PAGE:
Member Spotlight: Miriam
Each month, we invite DBC members with a connection to our theme to share their personal experiences with us. Interested in sharing your story with the DBC community? Email us at firstname.lastname@example.org.
Please introduce yourself to the DBC members.
My name is Miriam. I'm a 30-something, half-Guatemalan living in the Midwest with my husband, and mis hijas (my daughters). I'm an ISFJ, Ravenclaw mind with a Gryffindor heart, and read books like I breathe air. I was born in Chicago, and am the second oldest of five. My family is everything. I have a degree in Human Services, and currently work for a non-profit breastfeeding clinic. I'm preparing to become a Lactation Consultant, and have an interest in maternal mental health. I'm passionate about social justice and diversity.
Why is this month’s topic, chronic illness, near and dear to your heart?
I have two chronic illnesses, hypothyroidism and endometriosis. Both were diagnosed when I was well into adulthood, after the birth of my youngest daughter. I had a miscarriage four months before I became pregnant with her. After she was born, I was depressed, gaining weight without explanation, and EXHAUSTED. I blamed it all on postpartum depression and unresolved depression from my miscarriage, and tried to push through. When she was 9 months old I finally admitted to my husband that I didn't feel normal. After her first birthday, I was diagnosed with hypothyroidism, put on medication, and my depression went away. But something else began bothering me. My periods were incredibly painful. I would need to be in bed with a heating pad, and could hardly sleep due to pelvic pain. I went to the ER due to pain once, and was told "it's just a ruptured cyst". Finally, after a year of unbearable pain, heavy bleeding, bloating, and fatigue that all came around my period and went away in between, my doctor suggested I might have endometriosis. He said I'd need to have surgery to diagnosis it, but made it sound like it really wasn't a huge deal. If they found endometriosis during the diagnostic laparoscopy, they would likely perform an ablation, to destroy any endometrial growth found. A month after surgery, my pain was worse than ever. I was told to wait it out, it should get better. It didn't. So two months later, I had another surgery, this time excision, with the removal of one of my ovaries. My recovery with this surgery was much harder, but I was pain free for about six months.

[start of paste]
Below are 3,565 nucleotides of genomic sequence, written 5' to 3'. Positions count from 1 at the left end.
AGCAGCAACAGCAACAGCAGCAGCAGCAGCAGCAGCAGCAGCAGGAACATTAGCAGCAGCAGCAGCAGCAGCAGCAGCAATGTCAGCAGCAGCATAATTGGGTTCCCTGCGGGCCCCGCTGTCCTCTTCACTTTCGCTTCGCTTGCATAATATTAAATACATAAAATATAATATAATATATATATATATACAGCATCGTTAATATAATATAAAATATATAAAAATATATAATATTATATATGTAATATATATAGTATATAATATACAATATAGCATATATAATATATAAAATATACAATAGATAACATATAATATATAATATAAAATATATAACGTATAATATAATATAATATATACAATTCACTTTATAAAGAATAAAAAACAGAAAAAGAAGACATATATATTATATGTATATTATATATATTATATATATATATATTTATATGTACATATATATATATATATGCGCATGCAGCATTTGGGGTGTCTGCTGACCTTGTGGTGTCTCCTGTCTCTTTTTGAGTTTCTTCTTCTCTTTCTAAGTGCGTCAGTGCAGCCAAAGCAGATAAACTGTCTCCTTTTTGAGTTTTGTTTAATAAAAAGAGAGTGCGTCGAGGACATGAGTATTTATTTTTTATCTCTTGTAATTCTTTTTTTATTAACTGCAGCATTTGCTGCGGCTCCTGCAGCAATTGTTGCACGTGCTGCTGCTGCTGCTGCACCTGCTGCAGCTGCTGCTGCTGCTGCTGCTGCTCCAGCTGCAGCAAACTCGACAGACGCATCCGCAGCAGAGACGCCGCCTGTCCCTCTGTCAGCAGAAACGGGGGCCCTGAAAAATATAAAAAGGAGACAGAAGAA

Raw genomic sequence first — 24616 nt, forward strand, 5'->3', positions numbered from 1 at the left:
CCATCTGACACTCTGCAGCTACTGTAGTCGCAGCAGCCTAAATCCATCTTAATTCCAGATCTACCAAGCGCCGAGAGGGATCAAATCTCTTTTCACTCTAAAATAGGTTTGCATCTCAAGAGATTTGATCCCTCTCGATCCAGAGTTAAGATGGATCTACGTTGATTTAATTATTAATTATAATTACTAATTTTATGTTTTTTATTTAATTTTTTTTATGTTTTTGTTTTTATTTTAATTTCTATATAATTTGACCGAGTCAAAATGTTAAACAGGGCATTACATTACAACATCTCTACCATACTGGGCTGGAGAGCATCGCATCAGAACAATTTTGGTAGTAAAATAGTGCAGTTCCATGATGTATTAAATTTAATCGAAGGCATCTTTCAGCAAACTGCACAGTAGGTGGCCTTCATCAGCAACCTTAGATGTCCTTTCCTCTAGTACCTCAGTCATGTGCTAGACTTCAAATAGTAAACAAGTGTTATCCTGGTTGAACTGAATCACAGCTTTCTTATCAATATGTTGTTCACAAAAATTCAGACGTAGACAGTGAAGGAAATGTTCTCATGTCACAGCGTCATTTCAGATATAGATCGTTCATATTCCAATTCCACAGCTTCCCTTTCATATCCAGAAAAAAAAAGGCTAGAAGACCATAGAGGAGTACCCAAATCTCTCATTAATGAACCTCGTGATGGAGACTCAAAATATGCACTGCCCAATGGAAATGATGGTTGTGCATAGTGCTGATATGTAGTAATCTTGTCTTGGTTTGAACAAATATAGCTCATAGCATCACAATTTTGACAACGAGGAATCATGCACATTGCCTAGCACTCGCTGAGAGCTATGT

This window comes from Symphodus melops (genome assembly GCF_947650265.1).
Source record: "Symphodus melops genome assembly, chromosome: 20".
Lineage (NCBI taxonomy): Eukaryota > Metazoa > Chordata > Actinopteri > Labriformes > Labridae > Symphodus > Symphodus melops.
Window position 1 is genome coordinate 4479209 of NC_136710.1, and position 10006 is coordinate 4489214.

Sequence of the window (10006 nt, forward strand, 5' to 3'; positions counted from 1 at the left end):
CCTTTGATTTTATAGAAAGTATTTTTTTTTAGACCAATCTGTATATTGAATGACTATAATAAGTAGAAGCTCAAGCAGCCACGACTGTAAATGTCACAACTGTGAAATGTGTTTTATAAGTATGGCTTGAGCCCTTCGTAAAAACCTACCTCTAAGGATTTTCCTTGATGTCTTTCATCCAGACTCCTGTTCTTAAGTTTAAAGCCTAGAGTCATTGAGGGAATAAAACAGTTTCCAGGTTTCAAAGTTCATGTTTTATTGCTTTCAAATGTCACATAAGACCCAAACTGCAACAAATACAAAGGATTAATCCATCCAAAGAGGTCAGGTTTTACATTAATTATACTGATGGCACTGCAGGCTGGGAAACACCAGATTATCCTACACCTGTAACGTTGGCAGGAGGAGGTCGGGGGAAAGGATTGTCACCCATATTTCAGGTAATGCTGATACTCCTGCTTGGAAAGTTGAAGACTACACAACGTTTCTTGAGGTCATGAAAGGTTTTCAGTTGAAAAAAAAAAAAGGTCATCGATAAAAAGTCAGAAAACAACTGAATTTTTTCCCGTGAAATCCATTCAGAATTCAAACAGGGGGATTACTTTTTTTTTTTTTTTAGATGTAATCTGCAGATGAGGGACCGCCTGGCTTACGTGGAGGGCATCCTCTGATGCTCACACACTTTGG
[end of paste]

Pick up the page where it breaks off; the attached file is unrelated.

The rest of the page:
When pain began coming back, it was gradual at first. Maybe one month, but not the next, and not nearly as severe as before surgery. I was also fighting fatigue, even though my thyroid labs were "normal". It was during this time that I found a support group on Facebook, and learned that endometriosis is one of the least understood diseases. There is no cure, and every woman's symptoms are different. I discovered that excision surgery with an endometriosis specialist is the gold standard, but that those specialists aren't available in every state. I was able to talk to other women like me, and felt validated, even though my returning symptoms were dismissed by my doctor. I found ways to help manage the pain, through yoga, supplements, and diet changes. Trust me, if you are thinking "maybe you should try..." I've already tried it. Most importantly, I knew I wasn't alone. I wasn't crazy, and it wasn't all in my head.
It's been 5 years since my surgeries, and it's time for me to have another. This time, I'm more informed, and have a surgeon chosen, but do not have the money. So we are saving up, and I'm managing my pain as it comes. I know through trial and error what works, and what doesn't. And I've given myself permission to rest on the days I need it. I have an incredibly supportive and brave husband, and daughters who know when I need rest.